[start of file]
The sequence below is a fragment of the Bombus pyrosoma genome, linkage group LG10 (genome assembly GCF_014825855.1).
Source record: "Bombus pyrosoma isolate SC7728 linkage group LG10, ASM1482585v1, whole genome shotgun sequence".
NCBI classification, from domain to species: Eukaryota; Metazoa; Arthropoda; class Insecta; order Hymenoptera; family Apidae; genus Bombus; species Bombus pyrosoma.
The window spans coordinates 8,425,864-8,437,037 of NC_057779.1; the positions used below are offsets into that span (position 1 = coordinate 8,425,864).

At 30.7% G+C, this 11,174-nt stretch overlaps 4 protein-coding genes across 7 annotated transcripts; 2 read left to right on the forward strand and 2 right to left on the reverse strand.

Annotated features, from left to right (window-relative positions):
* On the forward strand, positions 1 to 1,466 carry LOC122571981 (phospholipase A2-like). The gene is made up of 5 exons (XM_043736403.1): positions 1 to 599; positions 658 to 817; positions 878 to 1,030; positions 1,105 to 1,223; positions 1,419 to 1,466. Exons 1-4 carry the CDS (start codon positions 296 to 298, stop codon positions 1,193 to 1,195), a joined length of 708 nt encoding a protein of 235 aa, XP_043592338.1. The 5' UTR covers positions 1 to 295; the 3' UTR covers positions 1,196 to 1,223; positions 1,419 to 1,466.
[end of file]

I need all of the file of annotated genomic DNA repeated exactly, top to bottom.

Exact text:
The sequence below is a fragment of the Bombus pyrosoma genome, linkage group LG10 (genome assembly GCF_014825855.1).
Source record: "Bombus pyrosoma isolate SC7728 linkage group LG10, ASM1482585v1, whole genome shotgun sequence".
NCBI classification, from domain to species: Eukaryota; Metazoa; Arthropoda; class Insecta; order Hymenoptera; family Apidae; genus Bombus; species Bombus pyrosoma.
The window spans coordinates 8,425,864-8,437,037 of NC_057779.1; the positions used below are offsets into that span (position 1 = coordinate 8,425,864).

At 30.7% G+C, this 11,174-nt stretch overlaps 4 protein-coding genes across 7 annotated transcripts; 2 read left to right on the forward strand and 2 right to left on the reverse strand.

Annotated features, from left to right (window-relative positions):
* On the forward strand, positions 1 to 1,466 carry LOC122571981 (phospholipase A2-like). The gene is made up of 5 exons (XM_043736403.1): positions 1 to 599; positions 658 to 817; positions 878 to 1,030; positions 1,105 to 1,223; positions 1,419 to 1,466. Exons 1-4 carry the CDS (start codon positions 296 to 298, stop codon positions 1,193 to 1,195), a joined length of 708 nt encoding a protein of 235 aa, XP_043592338.1. The 5' UTR covers positions 1 to 295; the 3' UTR covers positions 1,196 to 1,223; positions 1,419 to 1,466.